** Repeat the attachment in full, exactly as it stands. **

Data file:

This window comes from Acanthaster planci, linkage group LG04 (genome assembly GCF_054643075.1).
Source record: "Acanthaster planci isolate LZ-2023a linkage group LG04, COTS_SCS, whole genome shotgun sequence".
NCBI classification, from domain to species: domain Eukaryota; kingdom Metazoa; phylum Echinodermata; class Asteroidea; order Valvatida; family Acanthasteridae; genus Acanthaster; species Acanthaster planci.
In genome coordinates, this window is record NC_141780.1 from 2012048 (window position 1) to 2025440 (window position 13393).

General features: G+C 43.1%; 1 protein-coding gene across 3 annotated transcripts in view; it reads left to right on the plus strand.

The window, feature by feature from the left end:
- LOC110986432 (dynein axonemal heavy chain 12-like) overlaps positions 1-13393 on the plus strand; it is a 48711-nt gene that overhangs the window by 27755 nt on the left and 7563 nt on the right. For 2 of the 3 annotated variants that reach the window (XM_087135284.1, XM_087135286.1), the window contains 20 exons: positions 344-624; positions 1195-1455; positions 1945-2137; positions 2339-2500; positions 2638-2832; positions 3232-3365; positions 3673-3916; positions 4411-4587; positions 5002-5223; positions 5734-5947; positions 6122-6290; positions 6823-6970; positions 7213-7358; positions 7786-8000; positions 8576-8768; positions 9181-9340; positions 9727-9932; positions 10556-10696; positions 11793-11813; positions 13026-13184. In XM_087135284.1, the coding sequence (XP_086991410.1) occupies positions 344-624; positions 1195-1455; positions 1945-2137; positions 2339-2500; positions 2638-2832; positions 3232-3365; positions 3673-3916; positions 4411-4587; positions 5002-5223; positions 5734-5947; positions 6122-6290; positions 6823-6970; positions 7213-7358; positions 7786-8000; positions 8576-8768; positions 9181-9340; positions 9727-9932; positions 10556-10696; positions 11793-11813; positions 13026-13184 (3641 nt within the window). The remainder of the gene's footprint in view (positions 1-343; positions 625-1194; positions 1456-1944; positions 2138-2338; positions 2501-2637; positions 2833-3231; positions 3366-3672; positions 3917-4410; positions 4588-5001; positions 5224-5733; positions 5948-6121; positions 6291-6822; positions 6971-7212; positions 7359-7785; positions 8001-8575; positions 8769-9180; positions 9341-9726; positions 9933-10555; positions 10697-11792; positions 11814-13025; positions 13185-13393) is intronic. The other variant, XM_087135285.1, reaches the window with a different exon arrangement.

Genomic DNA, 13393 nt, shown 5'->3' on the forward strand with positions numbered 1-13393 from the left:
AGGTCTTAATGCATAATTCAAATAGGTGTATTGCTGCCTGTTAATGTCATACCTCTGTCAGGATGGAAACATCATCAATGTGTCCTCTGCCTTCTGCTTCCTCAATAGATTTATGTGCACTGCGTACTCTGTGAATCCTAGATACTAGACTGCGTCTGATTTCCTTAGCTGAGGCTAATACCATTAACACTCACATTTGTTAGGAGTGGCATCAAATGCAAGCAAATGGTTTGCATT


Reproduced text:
This window comes from Acanthaster planci, linkage group LG04 (genome assembly GCF_054643075.1).
Source record: "Acanthaster planci isolate LZ-2023a linkage group LG04, COTS_SCS, whole genome shotgun sequence".
NCBI classification, from domain to species: domain Eukaryota; kingdom Metazoa; phylum Echinodermata; class Asteroidea; order Valvatida; family Acanthasteridae; genus Acanthaster; species Acanthaster planci.
In genome coordinates, this window is record NC_141780.1 from 2012048 (window position 1) to 2025440 (window position 13393).

General features: G+C 43.1%; 1 protein-coding gene across 3 annotated transcripts in view; it reads left to right on the plus strand.

The window, feature by feature from the left end:
- LOC110986432 (dynein axonemal heavy chain 12-like) overlaps positions 1-13393 on the plus strand; it is a 48711-nt gene that overhangs the window by 27755 nt on the left and 7563 nt on the right. For 2 of the 3 annotated variants that reach the window (XM_087135284.1, XM_087135286.1), the window contains 20 exons: positions 344-624; positions 1195-1455; positions 1945-2137; positions 2339-2500; positions 2638-2832; positions 3232-3365; positions 3673-3916; positions 4411-4587; positions 5002-5223; positions 5734-5947; positions 6122-6290; positions 6823-6970; positions 7213-7358; positions 7786-8000; positions 8576-8768; positions 9181-9340; positions 9727-9932; positions 10556-10696; positions 11793-11813; positions 13026-13184. In XM_087135284.1, the coding sequence (XP_086991410.1) occupies positions 344-624; positions 1195-1455; positions 1945-2137; positions 2339-2500; positions 2638-2832; positions 3232-3365; positions 3673-3916; positions 4411-4587; positions 5002-5223; positions 5734-5947; positions 6122-6290; positions 6823-6970; positions 7213-7358; positions 7786-8000; positions 8576-8768; positions 9181-9340; positions 9727-9932; positions 10556-10696; positions 11793-11813; positions 13026-13184 (3641 nt within the window). The remainder of the gene's footprint in view (positions 1-343; positions 625-1194; positions 1456-1944; positions 2138-2338; positions 2501-2637; positions 2833-3231; positions 3366-3672; positions 3917-4410; positions 4588-5001; positions 5224-5733; positions 5948-6121; positions 6291-6822; positions 6971-7212; positions 7359-7785; positions 8001-8575; positions 8769-9180; positions 9341-9726; positions 9933-10555; positions 10697-11792; positions 11814-13025; positions 13185-13393) is intronic. The other variant, XM_087135285.1, reaches the window with a different exon arrangement.

Genomic DNA, 13393 nt, shown 5'->3' on the forward strand with positions numbered 1-13393 from the left:
AGGTCTTAATGCATAATTCAAATAGGTGTATTGCTGCCTGTTAATGTCATACCTCTGTCAGGATGGAAACATCATCAATGTGTCCTCTGCCTTCTGCTTCCTCAATAGATTTATGTGCACTGCGTACTCTGTGAATCCTAGATACTAGACTGCGTCTGATTTCCTTAGCTGAGGCTAATACCATTAACACTCACATTTGTTAGGAGTGGCATCAAATGCAAGCAAATGGTTTGCATT